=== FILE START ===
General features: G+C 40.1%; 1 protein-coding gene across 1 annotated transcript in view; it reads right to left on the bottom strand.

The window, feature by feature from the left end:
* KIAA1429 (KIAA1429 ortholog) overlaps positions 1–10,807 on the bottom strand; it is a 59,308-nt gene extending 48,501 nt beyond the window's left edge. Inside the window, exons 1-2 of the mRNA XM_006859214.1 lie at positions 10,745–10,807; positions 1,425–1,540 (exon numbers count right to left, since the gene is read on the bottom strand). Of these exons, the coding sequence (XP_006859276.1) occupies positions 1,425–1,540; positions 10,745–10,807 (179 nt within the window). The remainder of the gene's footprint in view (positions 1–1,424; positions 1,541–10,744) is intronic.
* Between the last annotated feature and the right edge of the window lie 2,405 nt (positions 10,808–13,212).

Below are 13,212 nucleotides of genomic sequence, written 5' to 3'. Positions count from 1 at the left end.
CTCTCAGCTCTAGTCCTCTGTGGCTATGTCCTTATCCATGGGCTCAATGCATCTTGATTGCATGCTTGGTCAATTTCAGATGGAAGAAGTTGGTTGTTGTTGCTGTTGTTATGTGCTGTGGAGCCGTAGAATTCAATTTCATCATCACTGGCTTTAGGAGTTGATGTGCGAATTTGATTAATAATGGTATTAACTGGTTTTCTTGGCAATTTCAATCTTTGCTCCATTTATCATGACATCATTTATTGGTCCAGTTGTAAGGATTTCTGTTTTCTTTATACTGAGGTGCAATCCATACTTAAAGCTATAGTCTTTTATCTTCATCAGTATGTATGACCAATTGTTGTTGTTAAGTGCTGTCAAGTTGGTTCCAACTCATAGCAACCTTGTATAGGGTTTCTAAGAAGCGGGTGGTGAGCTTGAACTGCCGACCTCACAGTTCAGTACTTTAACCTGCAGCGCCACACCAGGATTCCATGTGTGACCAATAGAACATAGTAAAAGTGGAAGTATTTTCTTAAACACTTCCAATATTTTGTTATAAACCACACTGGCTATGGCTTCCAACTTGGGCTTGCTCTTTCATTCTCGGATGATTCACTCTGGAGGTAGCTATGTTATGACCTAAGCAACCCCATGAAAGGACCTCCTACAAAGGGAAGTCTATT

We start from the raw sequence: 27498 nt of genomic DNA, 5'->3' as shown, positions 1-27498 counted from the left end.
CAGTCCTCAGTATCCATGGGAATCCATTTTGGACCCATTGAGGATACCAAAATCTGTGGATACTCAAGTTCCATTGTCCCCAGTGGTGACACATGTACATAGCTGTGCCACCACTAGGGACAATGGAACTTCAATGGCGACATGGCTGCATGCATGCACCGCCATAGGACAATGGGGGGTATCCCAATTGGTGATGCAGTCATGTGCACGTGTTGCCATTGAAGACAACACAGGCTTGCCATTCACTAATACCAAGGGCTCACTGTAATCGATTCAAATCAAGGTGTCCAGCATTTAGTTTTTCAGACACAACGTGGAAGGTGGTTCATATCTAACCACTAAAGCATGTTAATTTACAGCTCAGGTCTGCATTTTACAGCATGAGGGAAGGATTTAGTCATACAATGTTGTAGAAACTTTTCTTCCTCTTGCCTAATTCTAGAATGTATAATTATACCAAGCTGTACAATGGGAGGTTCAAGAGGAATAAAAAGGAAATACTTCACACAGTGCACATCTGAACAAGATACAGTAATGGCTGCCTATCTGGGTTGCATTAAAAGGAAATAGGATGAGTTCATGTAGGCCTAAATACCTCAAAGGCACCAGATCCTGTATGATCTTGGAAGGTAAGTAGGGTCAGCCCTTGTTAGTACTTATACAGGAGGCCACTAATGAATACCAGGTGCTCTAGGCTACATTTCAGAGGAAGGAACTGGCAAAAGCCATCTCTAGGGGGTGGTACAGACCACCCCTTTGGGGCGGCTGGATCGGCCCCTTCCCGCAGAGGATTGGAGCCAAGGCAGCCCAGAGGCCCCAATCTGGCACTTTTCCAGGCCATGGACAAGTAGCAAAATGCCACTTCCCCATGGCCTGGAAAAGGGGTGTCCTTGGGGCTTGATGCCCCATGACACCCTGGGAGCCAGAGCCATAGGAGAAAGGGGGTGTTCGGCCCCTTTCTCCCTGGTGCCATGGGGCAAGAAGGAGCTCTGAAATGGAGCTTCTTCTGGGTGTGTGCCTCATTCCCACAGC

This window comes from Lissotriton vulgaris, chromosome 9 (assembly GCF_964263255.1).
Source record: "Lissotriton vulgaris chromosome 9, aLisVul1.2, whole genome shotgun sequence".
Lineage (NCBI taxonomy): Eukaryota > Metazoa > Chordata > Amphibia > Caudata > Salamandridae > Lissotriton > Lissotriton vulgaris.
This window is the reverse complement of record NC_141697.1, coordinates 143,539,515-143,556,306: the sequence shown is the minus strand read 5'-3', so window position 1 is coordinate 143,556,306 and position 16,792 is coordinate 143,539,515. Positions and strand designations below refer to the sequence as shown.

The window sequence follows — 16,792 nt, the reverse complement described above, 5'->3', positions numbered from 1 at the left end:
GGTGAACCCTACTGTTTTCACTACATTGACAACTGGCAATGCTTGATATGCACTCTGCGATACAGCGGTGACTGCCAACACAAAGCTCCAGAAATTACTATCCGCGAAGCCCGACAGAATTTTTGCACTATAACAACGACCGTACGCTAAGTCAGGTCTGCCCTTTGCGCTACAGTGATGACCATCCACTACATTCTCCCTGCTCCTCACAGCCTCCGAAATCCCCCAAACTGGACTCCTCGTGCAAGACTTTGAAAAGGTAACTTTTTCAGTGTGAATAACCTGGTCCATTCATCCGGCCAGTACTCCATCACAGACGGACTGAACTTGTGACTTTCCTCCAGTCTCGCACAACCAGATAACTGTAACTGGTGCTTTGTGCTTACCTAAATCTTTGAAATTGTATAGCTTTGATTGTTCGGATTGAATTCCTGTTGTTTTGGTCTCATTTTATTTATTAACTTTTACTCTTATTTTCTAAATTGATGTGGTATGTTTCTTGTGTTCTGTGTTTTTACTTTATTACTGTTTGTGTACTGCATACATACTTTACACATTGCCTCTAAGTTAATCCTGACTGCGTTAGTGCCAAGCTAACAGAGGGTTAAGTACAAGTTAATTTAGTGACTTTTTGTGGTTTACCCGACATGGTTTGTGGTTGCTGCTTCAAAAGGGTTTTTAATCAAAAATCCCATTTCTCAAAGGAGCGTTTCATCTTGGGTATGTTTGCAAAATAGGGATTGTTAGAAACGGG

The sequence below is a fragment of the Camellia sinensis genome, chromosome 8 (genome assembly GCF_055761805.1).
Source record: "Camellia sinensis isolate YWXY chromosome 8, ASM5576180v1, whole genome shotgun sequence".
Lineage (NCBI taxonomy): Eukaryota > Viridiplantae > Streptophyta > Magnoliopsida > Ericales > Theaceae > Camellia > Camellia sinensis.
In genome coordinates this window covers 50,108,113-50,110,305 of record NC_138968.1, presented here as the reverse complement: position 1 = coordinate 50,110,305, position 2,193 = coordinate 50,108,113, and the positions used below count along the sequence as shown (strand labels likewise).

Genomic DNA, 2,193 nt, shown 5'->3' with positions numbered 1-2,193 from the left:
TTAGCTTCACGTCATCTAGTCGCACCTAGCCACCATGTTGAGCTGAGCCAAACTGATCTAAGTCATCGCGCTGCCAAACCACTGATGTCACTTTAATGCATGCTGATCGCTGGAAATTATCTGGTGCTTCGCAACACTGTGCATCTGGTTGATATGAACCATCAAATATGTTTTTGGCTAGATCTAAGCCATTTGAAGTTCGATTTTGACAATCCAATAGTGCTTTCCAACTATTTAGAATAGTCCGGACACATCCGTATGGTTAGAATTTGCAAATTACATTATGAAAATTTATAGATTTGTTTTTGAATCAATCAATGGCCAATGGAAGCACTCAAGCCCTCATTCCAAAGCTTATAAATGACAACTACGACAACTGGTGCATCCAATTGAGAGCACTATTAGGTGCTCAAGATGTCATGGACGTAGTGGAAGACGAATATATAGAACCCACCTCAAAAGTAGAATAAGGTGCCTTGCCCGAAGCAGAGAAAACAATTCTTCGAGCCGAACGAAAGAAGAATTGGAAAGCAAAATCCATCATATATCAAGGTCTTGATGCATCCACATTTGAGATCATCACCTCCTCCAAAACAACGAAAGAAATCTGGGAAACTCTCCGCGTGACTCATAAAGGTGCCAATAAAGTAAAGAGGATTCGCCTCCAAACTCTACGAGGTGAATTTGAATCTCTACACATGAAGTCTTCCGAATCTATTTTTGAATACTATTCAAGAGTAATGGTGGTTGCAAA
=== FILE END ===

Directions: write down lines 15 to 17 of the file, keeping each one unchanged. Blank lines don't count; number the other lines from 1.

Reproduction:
The sequence below is a fragment of the Camellia sinensis genome, chromosome 8 (genome assembly GCF_055761805.1).
Source record: "Camellia sinensis isolate YWXY chromosome 8, ASM5576180v1, whole genome shotgun sequence".
Lineage (NCBI taxonomy): Eukaryota > Viridiplantae > Streptophyta > Magnoliopsida > Ericales > Theaceae > Camellia > Camellia sinensis.